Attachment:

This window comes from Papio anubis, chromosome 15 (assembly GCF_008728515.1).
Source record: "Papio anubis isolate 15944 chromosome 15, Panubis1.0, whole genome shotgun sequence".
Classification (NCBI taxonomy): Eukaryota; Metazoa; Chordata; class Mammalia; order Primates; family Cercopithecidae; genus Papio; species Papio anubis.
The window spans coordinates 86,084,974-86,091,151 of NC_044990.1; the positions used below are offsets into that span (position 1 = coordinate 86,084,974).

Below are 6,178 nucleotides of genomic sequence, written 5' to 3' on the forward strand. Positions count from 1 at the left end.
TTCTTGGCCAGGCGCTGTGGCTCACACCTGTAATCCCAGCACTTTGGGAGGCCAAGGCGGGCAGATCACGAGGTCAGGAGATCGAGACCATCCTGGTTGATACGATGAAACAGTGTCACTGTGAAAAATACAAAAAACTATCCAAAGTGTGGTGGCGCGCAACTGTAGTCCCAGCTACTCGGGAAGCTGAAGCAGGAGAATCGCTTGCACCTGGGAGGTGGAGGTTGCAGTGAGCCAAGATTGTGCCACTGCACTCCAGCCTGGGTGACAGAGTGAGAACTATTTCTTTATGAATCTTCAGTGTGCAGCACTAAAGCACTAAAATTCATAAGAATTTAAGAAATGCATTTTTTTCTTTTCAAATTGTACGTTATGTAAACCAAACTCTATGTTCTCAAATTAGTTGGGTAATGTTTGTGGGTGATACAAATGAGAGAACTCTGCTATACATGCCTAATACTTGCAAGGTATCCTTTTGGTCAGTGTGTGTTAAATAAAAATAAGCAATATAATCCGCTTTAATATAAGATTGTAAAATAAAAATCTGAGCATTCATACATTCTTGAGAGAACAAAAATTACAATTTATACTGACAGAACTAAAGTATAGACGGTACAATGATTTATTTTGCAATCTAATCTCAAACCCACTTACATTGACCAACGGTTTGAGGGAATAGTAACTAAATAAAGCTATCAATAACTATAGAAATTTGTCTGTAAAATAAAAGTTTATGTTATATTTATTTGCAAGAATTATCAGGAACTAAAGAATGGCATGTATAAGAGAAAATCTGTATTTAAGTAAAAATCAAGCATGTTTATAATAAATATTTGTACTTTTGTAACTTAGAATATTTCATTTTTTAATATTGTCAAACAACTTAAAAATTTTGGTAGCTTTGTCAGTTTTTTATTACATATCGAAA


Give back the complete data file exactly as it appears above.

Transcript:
This window comes from Papio anubis, chromosome 15 (assembly GCF_008728515.1).
Source record: "Papio anubis isolate 15944 chromosome 15, Panubis1.0, whole genome shotgun sequence".
Classification (NCBI taxonomy): Eukaryota; Metazoa; Chordata; class Mammalia; order Primates; family Cercopithecidae; genus Papio; species Papio anubis.
The window spans coordinates 86,084,974-86,091,151 of NC_044990.1; the positions used below are offsets into that span (position 1 = coordinate 86,084,974).

Below are 6,178 nucleotides of genomic sequence, written 5' to 3' on the forward strand. Positions count from 1 at the left end.
TTCTTGGCCAGGCGCTGTGGCTCACACCTGTAATCCCAGCACTTTGGGAGGCCAAGGCGGGCAGATCACGAGGTCAGGAGATCGAGACCATCCTGGTTGATACGATGAAACAGTGTCACTGTGAAAAATACAAAAAACTATCCAAAGTGTGGTGGCGCGCAACTGTAGTCCCAGCTACTCGGGAAGCTGAAGCAGGAGAATCGCTTGCACCTGGGAGGTGGAGGTTGCAGTGAGCCAAGATTGTGCCACTGCACTCCAGCCTGGGTGACAGAGTGAGAACTATTTCTTTATGAATCTTCAGTGTGCAGCACTAAAGCACTAAAATTCATAAGAATTTAAGAAATGCATTTTTTTCTTTTCAAATTGTACGTTATGTAAACCAAACTCTATGTTCTCAAATTAGTTGGGTAATGTTTGTGGGTGATACAAATGAGAGAACTCTGCTATACATGCCTAATACTTGCAAGGTATCCTTTTGGTCAGTGTGTGTTAAATAAAAATAAGCAATATAATCCGCTTTAATATAAGATTGTAAAATAAAAATCTGAGCATTCATACATTCTTGAGAGAACAAAAATTACAATTTATACTGACAGAACTAAAGTATAGACGGTACAATGATTTATTTTGCAATCTAATCTCAAACCCACTTACATTGACCAACGGTTTGAGGGAATAGTAACTAAATAAAGCTATCAATAACTATAGAAATTTGTCTGTAAAATAAAAGTTTATGTTATATTTATTTGCAAGAATTATCAGGAACTAAAGAATGGCATGTATAAGAGAAAATCTGTATTTAAGTAAAAATCAAGCATGTTTATAATAAATATTTGTACTTTTGTAACTTAGAATATTTCATTTTTTAATATTGTCAAACAACTTAAAAATTTTGGTAGCTTTGTCAGTTTTTTATTACATATCGAAA